Our Online Reading Program Enables Schools to
Offer Intensive Remedial Reading Instruction to All
Students Who Need Help Within the Response to
Intervention Model at a Cost that Any School Can Afford
Our online Orton-Gillingham-based remedial reading program for struggling readers in middle and high school offers an effective and cost-effective online solution for schools implementing Response to Intervention. Our intensive, direct and systematic reading program enables a school to offer one-to-one or small group instruction for struggling readers in middle and high school and can be easily adapted to be implemented within Tier 2 and Tier 3 levels of instruction in RTI.
Our online program makes implementing Response to Intervention cost-effective.
Why is online instruction the key to offering cost-effective remedial reading instruction within the context of Response to Intervention at the middle and high school level? Online instruction is the key because it is often the only way for schools to be able to offer intensive, highly-personalized remedial reading instruction targeting individual students in a cost-effective manner. Older students behind in reading require a tremendous amount of drill and practice in mastering the basic skills of phonics, decoding, fluency and spelling. It is virtually impossible, particularly in these economically difficult times, for schools to be able to provide the resources for reading specialists to work individually or in small groups with the large number of students behind in reading. But the tremendous advantage that access to our online instruction offers is that schools are able to meet the needs of their struggling students with a very minimal investment.
Licensing even one computer is like hiring a full time reading specialist!
Licensing even one computer in a school is like hiring a full-time reading specialist available to work individually with an unlimited number of students throughout the day every day of the week for the entire school year.
Our online curriculum automates the learning process and eliminates the time-intensive, direct instruction traditionally required by the teacher to teach phonics skills to older students. And no prior teacher training is required to implement the program.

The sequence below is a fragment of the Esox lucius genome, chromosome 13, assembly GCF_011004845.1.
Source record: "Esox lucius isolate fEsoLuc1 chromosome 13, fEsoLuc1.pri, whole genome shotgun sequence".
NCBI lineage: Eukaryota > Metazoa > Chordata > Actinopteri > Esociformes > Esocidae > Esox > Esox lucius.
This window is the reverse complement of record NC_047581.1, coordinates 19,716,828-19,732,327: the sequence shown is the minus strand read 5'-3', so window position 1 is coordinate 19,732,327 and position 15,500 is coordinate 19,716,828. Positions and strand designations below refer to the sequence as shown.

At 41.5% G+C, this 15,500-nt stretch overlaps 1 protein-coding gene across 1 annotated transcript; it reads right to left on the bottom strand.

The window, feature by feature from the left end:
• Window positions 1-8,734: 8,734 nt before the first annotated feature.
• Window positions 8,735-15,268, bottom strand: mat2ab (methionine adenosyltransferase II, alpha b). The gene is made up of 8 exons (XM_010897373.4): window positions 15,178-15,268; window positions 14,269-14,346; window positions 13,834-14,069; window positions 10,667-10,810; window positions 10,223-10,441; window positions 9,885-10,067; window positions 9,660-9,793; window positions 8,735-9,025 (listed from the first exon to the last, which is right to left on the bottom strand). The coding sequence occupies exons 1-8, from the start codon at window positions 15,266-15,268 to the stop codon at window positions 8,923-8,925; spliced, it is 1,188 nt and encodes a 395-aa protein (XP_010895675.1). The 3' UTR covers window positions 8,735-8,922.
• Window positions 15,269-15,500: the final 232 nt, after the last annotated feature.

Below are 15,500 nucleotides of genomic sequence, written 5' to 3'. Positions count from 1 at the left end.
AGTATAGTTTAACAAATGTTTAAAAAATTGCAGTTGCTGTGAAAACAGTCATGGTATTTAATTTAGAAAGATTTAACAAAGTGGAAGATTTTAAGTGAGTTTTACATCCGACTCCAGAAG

Our online program is not only cost-effective; most importantly it is instructionally effective!
Most remedial phonics programs are written for young children. From the outset We All Can Read was developed for older students and adults. Every one of our 644 online lessons presents information in a manner that is both engaging and age-appropriate for students in middle and high school.
Our online license provides access to a complete Orton-Gillingham-based phonics,
reading and spelling curriculum - no additional purchase of any kind is necessary.
Our online license includes these following elements.
1. 644 lessons that combine audio, video and text - all lessons are printable
2. Our first 28 online lessons are free
3. Over 400 consumable worksheets - all worksheets are printable
4. All 141 lessons from our Supplemental Fluency Reader - all lessons are printable
5. Our 156 page Teacher's Guide
6. Forty plus hours of video content
7. More than 115 hours of audio content
8. 165 quizzes embedded within our 644 lessons - students must demonstrate mastery
We All Can Read is published in both a print and online format making
it possible for teachers to offer blended instruction in the classroom.
Because our entire program is published in both a print edition and an online edition, it is possible for teachers to offer blended instruction in a classroom. With blended instruction a teacher presents the information in a given lesson from our core book We All Can Read in class, and students then have the opportunity to practice and consolidate phonics skills from that lesson in the online program between class sessions.
In some classes there is a wide disparity in reading skill levels among students. Often the only meaningful way a teacher has to address this cross spectrum of reading skills diversity among students in the same class, particularly students in middle and high school, is to allow those students who are struggling readers to work independently at a computer with headphones in class while the bulk of the class works in other activities.